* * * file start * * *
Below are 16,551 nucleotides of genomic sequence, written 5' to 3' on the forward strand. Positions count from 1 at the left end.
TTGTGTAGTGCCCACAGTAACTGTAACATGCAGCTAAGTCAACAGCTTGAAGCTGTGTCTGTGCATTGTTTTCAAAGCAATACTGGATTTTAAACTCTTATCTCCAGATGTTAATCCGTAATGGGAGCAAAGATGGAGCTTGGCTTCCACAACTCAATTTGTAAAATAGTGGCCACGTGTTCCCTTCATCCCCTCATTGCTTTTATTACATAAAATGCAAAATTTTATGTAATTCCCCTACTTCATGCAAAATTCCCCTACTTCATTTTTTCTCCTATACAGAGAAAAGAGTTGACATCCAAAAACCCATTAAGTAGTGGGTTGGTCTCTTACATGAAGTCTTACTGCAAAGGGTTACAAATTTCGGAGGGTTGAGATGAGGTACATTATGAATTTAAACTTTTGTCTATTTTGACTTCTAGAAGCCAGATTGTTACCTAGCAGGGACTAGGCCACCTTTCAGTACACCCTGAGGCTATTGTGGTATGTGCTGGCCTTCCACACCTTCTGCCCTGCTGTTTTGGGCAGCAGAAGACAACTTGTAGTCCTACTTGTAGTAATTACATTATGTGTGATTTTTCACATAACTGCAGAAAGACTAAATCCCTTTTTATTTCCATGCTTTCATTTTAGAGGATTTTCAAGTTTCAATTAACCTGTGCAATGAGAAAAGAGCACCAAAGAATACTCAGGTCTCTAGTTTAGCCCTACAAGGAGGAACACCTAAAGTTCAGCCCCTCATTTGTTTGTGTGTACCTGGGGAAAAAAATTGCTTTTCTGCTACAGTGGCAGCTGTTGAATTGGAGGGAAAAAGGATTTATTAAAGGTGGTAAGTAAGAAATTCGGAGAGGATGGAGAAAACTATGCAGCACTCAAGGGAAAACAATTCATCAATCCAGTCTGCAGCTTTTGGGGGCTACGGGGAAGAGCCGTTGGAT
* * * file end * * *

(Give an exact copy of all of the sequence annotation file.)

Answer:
Below are 16,551 nucleotides of genomic sequence, written 5' to 3' on the forward strand. Positions count from 1 at the left end.
TTGTGTAGTGCCCACAGTAACTGTAACATGCAGCTAAGTCAACAGCTTGAAGCTGTGTCTGTGCATTGTTTTCAAAGCAATACTGGATTTTAAACTCTTATCTCCAGATGTTAATCCGTAATGGGAGCAAAGATGGAGCTTGGCTTCCACAACTCAATTTGTAAAATAGTGGCCACGTGTTCCCTTCATCCCCTCATTGCTTTTATTACATAAAATGCAAAATTTTATGTAATTCCCCTACTTCATGCAAAATTCCCCTACTTCATTTTTTCTCCTATACAGAGAAAAGAGTTGACATCCAAAAACCCATTAAGTAGTGGGTTGGTCTCTTACATGAAGTCTTACTGCAAAGGGTTACAAATTTCGGAGGGTTGAGATGAGGTACATTATGAATTTAAACTTTTGTCTATTTTGACTTCTAGAAGCCAGATTGTTACCTAGCAGGGACTAGGCCACCTTTCAGTACACCCTGAGGCTATTGTGGTATGTGCTGGCCTTCCACACCTTCTGCCCTGCTGTTTTGGGCAGCAGAAGACAACTTGTAGTCCTACTTGTAGTAATTACATTATGTGTGATTTTTCACATAACTGCAGAAAGACTAAATCCCTTTTTATTTCCATGCTTTCATTTTAGAGGATTTTCAAGTTTCAATTAACCTGTGCAATGAGAAAAGAGCACCAAAGAATACTCAGGTCTCTAGTTTAGCCCTACAAGGAGGAACACCTAAAGTTCAGCCCCTCATTTGTTTGTGTGTACCTGGGGAAAAAAATTGCTTTTCTGCTACAGTGGCAGCTGTTGAATTGGAGGGAAAAAGGATTTATTAAAGGTGGTAAGTAAGAAATTCGGAGAGGATGGAGAAAACTATGCAGCACTCAAGGGAAAACAATTCATCAATCCAGTCTGCAGCTTTTGGGGGCTACGGGGAAGAGCCGTTGGAT